Over the past fifty (50) years, teacher education in Ghana has undergone a number of modifications as a result of policy changes which were aimed at producing well trained teachers to meet the educational needs at various times.
These modifications resulted in the production of different cohort of teachers with different types of certificates (Anamuah-Mensah, 2006).
Colleges of Education, which were known as Teacher Training Colleges had until 2007 run various programmes such as: 2-year Post-Middle Certificate ‘B’; 4-year Post-Middle Certificate ‘A’ and 3-year Post Secondary Certificate ‘A’ programmes (Addo-Obeng, 2008) as well as Modular tailored form of training, all in the bid to prepare the right teachers to teach in our Basic Schools.
In 2004, following a comprehensive review of the educational system in Ghana, thirty-eight (38) Teacher Training Colleges were upgraded into Diploma-awarding institutions and affiliated to the University of Cape Coast (a teacher training University).
The Government absorbed eight more Colleges into the public sector, bringing the current number of public Colleges of Education to forty-six (46).
In 2014, the Government having reflected through stakeholders’ consultations realized that the Initial Teacher Education system in Ghana was not responding effectively to the changing need to improve the quality of teachers trained to address children’s declining learning outcomes in basic schools.
A six-year collaboration between the Ghana Government and UKAid was initiated. The project was launched in 2015 to commence a reform in the Colleges of Education in Ghana.
Transforming Teacher Education and Learning (T-TEL) Organisation was given the mandate to manage the reform. T-TEL began with a focus on raising the standards in the training of pre-service and in-service teachers and to kick-start institutional change in all Colleges of Education.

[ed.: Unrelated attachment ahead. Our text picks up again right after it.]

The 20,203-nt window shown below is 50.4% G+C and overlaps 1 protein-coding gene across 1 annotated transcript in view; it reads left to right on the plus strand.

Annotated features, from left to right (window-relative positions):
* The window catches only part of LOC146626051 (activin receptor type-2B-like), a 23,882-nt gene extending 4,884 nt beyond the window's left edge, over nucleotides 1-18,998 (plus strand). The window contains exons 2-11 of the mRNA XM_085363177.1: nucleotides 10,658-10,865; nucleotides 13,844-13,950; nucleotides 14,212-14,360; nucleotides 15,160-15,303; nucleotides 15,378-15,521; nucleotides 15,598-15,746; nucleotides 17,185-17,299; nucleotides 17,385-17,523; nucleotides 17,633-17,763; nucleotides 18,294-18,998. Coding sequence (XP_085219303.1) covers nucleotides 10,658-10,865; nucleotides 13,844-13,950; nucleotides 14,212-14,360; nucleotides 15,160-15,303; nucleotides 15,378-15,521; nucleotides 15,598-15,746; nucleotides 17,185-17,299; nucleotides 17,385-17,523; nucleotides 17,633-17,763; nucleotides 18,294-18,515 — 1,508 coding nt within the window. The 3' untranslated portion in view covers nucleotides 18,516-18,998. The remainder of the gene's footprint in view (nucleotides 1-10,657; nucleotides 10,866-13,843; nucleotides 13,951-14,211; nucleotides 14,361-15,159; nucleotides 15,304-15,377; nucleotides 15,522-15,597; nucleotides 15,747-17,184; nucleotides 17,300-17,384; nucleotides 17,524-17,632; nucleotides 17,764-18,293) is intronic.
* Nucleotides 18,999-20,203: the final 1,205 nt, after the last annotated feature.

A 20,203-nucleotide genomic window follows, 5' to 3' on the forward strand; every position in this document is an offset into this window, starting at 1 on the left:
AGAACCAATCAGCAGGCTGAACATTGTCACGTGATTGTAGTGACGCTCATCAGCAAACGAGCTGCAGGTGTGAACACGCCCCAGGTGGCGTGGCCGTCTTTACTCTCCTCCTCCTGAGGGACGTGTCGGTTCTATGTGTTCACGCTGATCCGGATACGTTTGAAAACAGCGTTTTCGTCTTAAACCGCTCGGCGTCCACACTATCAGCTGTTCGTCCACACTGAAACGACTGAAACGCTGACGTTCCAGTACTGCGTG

This bold step evolved into the Ministry of Education wanting to develop a new teacher training curriculum fit for the 21st century one that would ultimately give children the skills to think critically, solve problems and collaborate in groups.
The general feeling was that the diploma curriculum was too theoretical, focusing mainly on preparing children to pass examinations using rote learning and chalk-and talk methods.
It also failed to differentiate between children’s needs at primary and secondary education levels, and lacked professional prestige compared with university degrees, leading to high dropout rates.
As a result, a new teacher education curriculum framework that would provide trainee teachers with more practical, hands-on teaching experience in classrooms from the start of training courses and raise the standard of quality assurance and assessment in
Colleges of Education.
In fact, the Government of Ghana through the Ministry of Education saw an opportunity for ambitious structural reform throughout the teacher education system, which could achieve lasting change.
In 2018, Colleges of Education in Ghana went through a transition and were upgraded from a 3-year Diploma in Basic Education to a 4-year Bachelor of Education degree programme.
Programmes offered by Colleges of Education
The degree programme offers three main areas of specialization, which are:
1. Early Grade Education.
2. Primary Education.
3. Junior High School Education.